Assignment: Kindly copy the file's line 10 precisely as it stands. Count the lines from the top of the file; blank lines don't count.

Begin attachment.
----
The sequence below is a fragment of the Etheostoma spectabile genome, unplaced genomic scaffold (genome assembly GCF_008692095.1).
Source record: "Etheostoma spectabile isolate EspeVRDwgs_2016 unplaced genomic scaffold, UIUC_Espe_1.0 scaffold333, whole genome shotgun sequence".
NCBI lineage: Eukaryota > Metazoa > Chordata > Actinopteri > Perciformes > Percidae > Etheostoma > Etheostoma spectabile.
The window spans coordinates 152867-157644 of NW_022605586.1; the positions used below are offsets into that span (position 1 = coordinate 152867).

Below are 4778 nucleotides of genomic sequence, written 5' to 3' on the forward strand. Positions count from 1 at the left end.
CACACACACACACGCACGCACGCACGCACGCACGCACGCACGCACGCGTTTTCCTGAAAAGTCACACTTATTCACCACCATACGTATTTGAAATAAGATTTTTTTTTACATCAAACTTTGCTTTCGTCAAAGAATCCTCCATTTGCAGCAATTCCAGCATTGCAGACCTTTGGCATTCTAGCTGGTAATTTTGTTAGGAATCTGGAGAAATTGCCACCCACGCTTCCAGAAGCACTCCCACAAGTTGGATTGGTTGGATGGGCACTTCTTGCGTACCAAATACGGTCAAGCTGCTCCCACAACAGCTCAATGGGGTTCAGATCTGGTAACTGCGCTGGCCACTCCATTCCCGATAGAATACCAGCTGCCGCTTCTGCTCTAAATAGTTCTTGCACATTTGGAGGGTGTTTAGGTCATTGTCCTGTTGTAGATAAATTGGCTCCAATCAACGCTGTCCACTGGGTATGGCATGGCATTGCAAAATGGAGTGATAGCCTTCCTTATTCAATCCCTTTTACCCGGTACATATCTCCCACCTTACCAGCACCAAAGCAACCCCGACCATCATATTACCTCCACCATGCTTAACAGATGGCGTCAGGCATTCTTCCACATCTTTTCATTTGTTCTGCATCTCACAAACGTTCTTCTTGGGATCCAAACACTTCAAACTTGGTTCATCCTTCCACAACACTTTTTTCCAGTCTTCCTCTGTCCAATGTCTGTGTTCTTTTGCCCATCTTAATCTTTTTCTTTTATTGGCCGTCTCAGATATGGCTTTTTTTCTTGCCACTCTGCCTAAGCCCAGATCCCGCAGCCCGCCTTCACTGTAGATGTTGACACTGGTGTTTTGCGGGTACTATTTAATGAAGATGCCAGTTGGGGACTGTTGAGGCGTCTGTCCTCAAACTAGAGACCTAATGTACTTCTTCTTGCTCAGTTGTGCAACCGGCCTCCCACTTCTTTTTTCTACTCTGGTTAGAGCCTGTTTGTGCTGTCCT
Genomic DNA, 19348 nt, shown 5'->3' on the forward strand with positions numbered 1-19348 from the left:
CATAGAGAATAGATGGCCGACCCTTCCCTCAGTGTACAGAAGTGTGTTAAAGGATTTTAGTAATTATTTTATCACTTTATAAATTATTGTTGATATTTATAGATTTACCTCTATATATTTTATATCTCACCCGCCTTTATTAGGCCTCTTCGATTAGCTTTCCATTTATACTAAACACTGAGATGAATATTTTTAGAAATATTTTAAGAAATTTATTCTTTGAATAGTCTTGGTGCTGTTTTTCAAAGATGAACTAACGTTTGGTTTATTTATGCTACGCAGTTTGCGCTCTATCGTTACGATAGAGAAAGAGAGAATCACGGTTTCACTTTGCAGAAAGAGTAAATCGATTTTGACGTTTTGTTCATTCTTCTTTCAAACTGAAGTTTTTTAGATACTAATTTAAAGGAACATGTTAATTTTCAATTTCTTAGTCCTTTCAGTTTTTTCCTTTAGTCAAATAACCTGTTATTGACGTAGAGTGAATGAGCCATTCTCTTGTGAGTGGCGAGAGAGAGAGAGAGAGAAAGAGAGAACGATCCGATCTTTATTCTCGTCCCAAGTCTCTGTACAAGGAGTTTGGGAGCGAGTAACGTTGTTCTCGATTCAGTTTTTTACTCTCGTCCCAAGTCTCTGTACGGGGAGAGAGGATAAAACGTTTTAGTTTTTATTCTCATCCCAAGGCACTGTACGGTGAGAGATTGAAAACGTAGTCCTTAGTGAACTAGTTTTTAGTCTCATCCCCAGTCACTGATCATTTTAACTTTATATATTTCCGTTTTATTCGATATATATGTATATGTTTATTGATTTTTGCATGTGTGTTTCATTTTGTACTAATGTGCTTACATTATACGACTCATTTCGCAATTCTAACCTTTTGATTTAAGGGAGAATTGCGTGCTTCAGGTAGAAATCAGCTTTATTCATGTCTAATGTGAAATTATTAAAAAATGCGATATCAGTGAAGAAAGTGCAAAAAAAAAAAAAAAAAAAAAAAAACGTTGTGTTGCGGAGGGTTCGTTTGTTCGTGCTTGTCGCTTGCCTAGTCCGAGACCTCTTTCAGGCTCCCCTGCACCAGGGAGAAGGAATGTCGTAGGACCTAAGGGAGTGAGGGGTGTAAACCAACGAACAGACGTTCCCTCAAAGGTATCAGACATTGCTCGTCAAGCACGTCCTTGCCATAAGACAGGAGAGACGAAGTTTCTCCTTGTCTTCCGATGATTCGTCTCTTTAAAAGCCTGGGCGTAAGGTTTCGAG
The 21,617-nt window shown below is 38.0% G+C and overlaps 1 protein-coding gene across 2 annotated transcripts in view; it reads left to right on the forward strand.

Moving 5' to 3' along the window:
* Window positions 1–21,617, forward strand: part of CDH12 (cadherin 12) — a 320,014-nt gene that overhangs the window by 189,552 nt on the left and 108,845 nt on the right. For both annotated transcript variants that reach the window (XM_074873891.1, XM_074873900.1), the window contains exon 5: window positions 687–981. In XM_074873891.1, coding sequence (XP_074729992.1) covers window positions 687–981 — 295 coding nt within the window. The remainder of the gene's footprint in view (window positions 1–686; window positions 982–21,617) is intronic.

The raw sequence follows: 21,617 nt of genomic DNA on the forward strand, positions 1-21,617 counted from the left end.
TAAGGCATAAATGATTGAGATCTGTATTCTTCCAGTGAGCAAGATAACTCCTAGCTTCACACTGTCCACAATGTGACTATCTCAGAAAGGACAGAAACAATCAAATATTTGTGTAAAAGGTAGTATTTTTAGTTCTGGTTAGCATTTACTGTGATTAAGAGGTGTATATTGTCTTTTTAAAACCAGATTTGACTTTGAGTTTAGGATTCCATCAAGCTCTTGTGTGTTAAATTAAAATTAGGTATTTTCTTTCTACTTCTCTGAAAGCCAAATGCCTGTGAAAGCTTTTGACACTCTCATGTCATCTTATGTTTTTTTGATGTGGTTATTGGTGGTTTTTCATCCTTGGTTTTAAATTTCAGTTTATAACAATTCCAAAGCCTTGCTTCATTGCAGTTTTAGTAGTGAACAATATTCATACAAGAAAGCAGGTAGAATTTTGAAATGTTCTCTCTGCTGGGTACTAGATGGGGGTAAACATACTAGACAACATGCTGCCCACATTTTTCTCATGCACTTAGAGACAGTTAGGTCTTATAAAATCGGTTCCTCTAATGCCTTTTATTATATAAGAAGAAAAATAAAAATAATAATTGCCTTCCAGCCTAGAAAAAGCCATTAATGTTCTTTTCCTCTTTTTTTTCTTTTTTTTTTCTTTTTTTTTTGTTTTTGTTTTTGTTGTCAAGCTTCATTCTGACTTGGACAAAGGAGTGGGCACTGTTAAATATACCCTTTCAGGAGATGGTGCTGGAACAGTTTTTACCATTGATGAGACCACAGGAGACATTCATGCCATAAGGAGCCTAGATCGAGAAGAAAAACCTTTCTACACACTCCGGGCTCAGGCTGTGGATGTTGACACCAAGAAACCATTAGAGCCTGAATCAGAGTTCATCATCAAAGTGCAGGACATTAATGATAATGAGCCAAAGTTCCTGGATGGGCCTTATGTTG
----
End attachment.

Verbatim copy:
Moving 5' to 3' along the window: